Jonathan Smith, the executive director of the Washington Lawyers’ Committee for Civil Rights and Urban Affairs, said “the prosecution knows the whole world is watching.”

a group of people riding horses on a city street: Stephen Maturen/Getty © Provided by The Daily Beast Stephen Maturen/Getty

“If they don’t convict, it will be devastating for prosecutors,” he told The Daily Beast, adding that the video of Floyd’s death is “very powerful” and will be for any jury.

But the pathway to conviction will still be an “uphill battle,” Smith warns, because while it is easier to show that Chauvin used excessive force that deprived Floyd’s civil rights—proving it was “willful” is a more difficult challenge.

“Willfulness is the highest intent standard under criminal law,” Smith, a former official in the DOJ’s civil rights division, said. “To do so, prosecutors need to prove Chauvin actually knew that he was going to violate someone’s rights and acted with purpose. Chauvin’s behavior on camera, though, is going to help the prosecution. He was mocking people who were taping the video and that is powerful evidence.”

Floyd’s trial could have major implications for how other officers who use deadly force will be dealt with since there are so few police brutality cases that actually make it to trial.

“There really isn’t precedent here,” Smith, who also led the independent investigation into Elijah McClain’s death in Colorado, added. “So while it’s a win that this case made it to trial, that means it's a bigger hill to fall if he gets an acquittal.”

There are many people who fear that outcome, like Ira Toles, one of several people who has accused Chauvin of brutally attacking them in the years before Floyd’s death.

“I might have to take justice into my own hands,” Toles said, noting he has been denied the justice he deserves for over 13 years.

According to Communities United Against Police Brutality, 10 complaints were filed against Chauvin in his 19 years with the police, but he only ever received two verbal reprimands. The city’s Civilian Review Authority, which lists complaints prior to September 2012, also shows five more were filed against Chauvin—and all closed without discipline. Violent incidents in Chauvin’s past included the 2006 fatal shooting of 42-year-old Wayne Reyes and the 2011 non-fatal shooting of a Native American man.

Minneapolis reaches $27 mn settlement with Floyd family

  Minneapolis reaches $27 mn settlement with Floyd family The family of George Floyd, the Black man who died while being arrested by a white police officer in Minneapolis, has reached a $27 million "wrongful death" settlement with the Minnesota city, lawyers for the family announced Friday. "The $27 million settlement is the largest pre-trial settlement in a civil rights wrongful death case in US history," the lawyers said in a statement. Minneapolis police officer Derek Chauvin, 44, is currently on trial facing murder and manslaughter charges for his role in Floyd's death, which was captured on video by bystanders and sparked protests against racial injustice around the globe.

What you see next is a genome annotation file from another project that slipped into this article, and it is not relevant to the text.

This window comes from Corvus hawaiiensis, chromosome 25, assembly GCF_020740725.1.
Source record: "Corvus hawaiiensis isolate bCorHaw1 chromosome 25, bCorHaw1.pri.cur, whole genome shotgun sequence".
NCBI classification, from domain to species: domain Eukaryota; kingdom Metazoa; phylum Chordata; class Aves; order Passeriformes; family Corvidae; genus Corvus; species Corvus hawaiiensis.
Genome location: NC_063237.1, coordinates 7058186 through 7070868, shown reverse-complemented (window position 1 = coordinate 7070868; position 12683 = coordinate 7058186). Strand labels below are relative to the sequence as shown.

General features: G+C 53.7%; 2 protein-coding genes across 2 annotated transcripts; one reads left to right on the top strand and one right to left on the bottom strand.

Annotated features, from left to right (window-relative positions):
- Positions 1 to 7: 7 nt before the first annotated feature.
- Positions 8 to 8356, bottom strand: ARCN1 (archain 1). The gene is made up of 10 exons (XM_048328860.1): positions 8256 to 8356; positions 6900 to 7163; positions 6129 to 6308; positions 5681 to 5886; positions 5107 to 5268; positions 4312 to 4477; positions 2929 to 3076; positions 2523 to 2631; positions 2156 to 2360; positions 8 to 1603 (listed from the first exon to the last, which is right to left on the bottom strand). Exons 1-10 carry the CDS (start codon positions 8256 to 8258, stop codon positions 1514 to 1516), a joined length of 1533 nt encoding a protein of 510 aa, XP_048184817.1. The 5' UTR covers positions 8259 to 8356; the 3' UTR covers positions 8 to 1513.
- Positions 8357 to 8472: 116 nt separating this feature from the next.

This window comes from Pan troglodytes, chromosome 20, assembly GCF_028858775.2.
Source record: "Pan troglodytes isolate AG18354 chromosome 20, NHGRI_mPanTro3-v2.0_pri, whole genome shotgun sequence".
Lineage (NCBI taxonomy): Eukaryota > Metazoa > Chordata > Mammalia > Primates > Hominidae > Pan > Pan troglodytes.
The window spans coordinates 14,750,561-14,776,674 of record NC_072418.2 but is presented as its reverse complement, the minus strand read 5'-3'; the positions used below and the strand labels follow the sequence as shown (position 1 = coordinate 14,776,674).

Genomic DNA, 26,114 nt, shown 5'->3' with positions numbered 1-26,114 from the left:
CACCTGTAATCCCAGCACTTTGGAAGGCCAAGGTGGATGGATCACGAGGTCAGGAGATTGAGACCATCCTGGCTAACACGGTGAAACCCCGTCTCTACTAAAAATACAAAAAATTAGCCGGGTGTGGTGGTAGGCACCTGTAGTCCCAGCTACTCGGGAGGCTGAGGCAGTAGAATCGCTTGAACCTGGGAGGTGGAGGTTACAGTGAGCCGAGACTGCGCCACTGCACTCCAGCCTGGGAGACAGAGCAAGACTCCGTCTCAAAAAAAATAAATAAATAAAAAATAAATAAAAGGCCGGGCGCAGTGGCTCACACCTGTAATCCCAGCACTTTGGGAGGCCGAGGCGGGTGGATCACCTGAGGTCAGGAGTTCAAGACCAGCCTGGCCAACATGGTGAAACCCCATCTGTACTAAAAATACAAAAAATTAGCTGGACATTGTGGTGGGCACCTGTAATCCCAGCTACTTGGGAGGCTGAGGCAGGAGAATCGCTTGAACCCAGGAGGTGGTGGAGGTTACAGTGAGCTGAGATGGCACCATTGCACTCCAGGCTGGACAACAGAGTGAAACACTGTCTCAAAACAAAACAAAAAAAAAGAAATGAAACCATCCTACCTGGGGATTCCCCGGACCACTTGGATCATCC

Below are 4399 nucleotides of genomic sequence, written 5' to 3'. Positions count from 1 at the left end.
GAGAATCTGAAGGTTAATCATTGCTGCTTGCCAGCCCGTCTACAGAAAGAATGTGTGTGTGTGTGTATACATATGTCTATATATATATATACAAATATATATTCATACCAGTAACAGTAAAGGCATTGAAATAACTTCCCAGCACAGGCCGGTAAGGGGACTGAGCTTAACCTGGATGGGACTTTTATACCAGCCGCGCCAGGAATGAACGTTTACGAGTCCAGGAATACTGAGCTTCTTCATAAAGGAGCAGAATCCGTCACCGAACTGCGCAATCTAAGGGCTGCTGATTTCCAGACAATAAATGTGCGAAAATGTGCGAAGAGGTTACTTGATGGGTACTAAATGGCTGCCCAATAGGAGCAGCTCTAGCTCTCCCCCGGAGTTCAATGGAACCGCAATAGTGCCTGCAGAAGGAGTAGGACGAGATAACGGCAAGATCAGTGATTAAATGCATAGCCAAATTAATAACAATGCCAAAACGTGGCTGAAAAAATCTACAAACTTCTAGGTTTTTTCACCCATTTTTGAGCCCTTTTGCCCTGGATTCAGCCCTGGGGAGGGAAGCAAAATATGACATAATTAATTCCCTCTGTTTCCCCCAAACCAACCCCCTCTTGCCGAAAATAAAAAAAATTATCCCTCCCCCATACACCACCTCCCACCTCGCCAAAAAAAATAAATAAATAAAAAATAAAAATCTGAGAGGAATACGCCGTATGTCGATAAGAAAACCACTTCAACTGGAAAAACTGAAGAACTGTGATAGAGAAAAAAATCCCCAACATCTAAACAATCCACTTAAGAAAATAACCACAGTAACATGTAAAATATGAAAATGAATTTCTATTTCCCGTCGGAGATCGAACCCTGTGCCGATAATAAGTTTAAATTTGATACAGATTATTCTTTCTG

As previously reported by The Daily Beast, Chauvin barged into Toles’ home unannounced during a 2008 domestic violence call and beat him up in the bathroom—before shooting him in the stomach. Toles, then 21, blacked out during the assault and collapsed at the front door, where he remained bleeding until paramedics came. While Toles pleaded guilty to a misdemeanor charge, Chauvin continued his career with nothing more than a slap on the wrist.

“He tried to kill me in that bathroom,” Toles said in May.

He’s skeptical of real change coming from Chauvin’s trial. Toles told The Daily Beast this week that it won't immediately change a criminal justice system that seems to disfavor minority communities.

For Garraway, the founder of Families Supporting Families Against Police Violence, the uniqueness of this case also provides a rare national spotlight on Minnesota—a state with “a major problem” with police brutality. Among the countless other cases she says have gone unnoticed is the death of her fiancé Justin Teigen, who was killed by St. Paul police after a traffic stop in August 2009.

According to police reports, Teigen fled from officers during a traffic stop and crashed his car before trying to run away on foot. Hours later, he was found in a nearby garbage bin. The medical examiner and police say he died of asphyxia due to mechanical compression by a recycling truck that he’d been hiding in. Garraway believes that police beat him up before dumping him in the trash.

Now, 12 years later, she works with other families who have lost their loved ones to police brutality in Minnesota. But while she hopes Chauvin’s trial shows the world that police brutality “is not an isolated issue in Minnesota,” she isn’t confident jurors will hold the ex-cop accountable.

“Even if they do give justice for George Floyd, it may be only because politicians are scared of the aftermath,” she said. “Not even because it’s the right thing to do. But because this is the first time that it has spiraled out of control.”